During the day, the sky appears as a deep blue. Arguably, this is because of the scattering of light by air in the same way that a prism separates the spectrum from visible light to a splash of colour on a nearby wall.
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This sort of bending might also explain the different colours at sunset and sunrise, rather than just angry, approaching weather. Some argue that the sky is blue because it reflects the ocean, and, in turn, the ocean is blue because it reflects the sky, and I tend to agree with all points based on light scattering.
Light polution from cities scatters its colours into the sky, even for several miles, and tends to appear as a lingering yellow smog. This is powerful enough to taint the black of the night sky enough to blot out the stars.
In the north, one may be lucky enough to see the Aurora Borealis (the Northern Lights), or, in the south, the Aurora Australis. Characterised by a searing series of silent curtains of light, this phenomenon has been both sought and feared. There are certain tribes native to North America that will not look at it, as it is thought to be a haunting or ill omen.
How it Works
The mechanics of the wonder are related to magnetism and our atmosphere. Objects that enter the Earth's atmosphere, which has the job of breaking down particles entering, possess a magnetosphere, which is the magnetic field of the object around it. Because of the strong magnetism, the objects are, in turn, pulled toward the poles. Upon entering, the magnetic field meets with the gasses of Earth's atmosphere, and it suddenly becomes energised, and suddenly that very energy is emitted as light, as Fluorescence. Light emitted during all of this tends to be rich with oxygen, resulting in a greenish-yellow colour over all. At lower altitudes, the objects still falling appear as red. If the in-coming object has any sort of nitrogen composition, it will burn as blue or purple.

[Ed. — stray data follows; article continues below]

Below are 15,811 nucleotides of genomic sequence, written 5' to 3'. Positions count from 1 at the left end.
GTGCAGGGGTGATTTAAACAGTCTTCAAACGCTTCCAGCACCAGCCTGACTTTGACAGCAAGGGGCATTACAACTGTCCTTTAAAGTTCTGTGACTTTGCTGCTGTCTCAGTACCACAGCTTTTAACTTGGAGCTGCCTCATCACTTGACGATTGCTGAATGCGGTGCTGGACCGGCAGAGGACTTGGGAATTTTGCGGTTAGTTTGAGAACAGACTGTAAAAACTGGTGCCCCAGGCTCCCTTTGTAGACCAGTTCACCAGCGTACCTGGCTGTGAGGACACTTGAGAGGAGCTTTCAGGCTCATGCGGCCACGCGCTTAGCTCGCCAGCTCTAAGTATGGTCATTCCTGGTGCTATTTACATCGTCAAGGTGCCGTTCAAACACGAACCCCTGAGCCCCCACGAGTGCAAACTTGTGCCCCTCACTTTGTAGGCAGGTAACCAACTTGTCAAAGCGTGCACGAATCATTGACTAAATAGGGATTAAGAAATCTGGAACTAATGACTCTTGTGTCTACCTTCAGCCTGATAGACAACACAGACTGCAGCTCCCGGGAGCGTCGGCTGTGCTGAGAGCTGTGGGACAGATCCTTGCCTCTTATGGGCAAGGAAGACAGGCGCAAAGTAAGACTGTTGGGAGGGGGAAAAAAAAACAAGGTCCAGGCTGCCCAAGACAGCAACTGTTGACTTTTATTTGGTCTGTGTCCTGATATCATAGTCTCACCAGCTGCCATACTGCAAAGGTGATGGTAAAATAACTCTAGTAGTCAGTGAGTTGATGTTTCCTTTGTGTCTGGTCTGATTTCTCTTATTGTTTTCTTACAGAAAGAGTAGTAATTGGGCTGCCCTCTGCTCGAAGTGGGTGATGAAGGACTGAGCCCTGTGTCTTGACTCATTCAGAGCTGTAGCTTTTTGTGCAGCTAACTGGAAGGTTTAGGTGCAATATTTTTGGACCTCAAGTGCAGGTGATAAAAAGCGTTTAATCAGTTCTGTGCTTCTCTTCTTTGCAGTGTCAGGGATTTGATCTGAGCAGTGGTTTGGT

What colour would you rather the sky be? Have you ever experimented with prisms and the visible spectrum? Have you seen an aurora?